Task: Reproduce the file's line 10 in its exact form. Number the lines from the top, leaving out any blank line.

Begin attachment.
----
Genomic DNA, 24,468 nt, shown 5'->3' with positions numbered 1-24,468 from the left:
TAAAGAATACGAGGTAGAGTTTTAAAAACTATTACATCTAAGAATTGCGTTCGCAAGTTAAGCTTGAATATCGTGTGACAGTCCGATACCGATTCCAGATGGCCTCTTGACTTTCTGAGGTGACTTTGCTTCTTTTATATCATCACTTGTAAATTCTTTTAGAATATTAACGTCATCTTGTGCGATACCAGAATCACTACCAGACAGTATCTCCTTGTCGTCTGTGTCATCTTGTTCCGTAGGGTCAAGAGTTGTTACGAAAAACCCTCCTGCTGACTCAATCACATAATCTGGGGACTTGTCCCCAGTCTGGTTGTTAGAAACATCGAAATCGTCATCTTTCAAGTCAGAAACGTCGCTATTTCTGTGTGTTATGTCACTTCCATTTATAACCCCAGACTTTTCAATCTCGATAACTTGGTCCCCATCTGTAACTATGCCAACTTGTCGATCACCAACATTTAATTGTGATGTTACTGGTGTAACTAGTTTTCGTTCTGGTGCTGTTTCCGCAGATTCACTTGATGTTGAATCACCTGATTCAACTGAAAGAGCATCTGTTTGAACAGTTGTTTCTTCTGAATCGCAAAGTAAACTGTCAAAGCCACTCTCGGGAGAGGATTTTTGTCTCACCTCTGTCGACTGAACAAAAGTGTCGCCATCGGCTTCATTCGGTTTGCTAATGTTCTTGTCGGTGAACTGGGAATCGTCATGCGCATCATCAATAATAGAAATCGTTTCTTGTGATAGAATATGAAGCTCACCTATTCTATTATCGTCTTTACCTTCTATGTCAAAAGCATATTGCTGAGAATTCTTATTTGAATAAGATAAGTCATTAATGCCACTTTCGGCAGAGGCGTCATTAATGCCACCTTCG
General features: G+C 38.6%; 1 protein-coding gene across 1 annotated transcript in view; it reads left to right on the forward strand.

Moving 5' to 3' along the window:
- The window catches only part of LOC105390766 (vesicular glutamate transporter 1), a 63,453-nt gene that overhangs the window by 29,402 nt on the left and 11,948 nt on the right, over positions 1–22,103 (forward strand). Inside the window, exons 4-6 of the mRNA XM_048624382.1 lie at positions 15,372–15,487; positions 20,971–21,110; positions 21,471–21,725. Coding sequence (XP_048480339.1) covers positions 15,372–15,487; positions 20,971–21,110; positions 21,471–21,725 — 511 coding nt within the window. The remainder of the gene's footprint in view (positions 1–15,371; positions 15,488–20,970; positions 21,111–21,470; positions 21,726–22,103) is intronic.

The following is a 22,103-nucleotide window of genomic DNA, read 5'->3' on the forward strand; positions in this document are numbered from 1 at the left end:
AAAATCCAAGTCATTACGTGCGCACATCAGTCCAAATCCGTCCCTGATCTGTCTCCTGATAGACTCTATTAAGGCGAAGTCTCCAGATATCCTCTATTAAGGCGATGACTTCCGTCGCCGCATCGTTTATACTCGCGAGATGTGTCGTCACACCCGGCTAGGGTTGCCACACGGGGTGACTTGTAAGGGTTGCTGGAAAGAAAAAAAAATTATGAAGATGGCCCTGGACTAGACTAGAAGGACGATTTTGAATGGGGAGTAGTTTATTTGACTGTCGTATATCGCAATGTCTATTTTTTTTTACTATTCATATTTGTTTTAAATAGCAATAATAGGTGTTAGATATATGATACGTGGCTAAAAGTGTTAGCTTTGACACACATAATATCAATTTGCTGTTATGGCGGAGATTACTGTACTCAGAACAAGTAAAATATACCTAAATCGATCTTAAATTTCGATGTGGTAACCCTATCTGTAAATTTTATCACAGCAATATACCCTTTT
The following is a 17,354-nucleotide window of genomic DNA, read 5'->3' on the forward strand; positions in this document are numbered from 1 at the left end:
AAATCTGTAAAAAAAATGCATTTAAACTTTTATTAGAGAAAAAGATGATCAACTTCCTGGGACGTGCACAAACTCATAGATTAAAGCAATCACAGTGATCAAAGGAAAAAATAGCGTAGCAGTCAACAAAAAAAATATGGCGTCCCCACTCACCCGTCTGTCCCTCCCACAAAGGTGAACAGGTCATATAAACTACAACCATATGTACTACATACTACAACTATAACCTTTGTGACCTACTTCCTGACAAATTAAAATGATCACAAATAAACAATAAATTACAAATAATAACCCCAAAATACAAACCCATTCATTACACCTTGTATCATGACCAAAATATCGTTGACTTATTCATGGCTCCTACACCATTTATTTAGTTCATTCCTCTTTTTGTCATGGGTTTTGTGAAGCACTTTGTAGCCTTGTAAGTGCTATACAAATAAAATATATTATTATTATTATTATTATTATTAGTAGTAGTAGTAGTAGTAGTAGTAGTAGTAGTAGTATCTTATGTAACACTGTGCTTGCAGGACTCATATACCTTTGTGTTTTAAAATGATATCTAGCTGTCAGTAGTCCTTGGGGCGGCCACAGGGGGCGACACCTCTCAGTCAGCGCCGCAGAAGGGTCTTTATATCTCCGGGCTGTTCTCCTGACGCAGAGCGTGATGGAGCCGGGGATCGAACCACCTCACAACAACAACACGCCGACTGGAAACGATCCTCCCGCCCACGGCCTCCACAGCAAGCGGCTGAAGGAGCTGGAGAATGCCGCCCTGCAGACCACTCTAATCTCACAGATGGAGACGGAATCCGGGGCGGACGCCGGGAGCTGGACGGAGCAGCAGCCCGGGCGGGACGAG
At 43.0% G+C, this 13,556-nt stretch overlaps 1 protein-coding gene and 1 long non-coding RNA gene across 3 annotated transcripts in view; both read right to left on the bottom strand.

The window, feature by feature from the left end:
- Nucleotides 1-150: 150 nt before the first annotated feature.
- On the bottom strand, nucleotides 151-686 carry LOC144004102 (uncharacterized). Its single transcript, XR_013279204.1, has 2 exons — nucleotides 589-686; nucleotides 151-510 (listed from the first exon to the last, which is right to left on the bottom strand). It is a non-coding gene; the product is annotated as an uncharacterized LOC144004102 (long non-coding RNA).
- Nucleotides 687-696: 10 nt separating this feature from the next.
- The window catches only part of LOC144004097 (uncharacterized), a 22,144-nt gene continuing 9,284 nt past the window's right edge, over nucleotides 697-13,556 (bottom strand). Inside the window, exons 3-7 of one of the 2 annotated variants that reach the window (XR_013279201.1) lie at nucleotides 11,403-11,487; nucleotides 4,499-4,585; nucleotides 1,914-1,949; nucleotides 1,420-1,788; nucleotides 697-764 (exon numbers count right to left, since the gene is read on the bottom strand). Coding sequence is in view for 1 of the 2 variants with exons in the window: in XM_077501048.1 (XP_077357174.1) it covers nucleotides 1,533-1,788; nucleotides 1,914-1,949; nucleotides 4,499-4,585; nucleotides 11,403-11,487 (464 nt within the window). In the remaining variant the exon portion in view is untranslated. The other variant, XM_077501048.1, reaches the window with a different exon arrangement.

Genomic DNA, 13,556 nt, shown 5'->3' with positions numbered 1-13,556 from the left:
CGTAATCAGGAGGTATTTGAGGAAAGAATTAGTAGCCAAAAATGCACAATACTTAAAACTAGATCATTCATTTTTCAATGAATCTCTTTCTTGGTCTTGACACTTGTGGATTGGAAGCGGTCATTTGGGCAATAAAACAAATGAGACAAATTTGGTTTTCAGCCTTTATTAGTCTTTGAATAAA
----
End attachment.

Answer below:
At 43.0% G+C, this 13,556-nt stretch overlaps 1 protein-coding gene and 1 long non-coding RNA gene across 3 annotated transcripts in view; both read right to left on the bottom strand.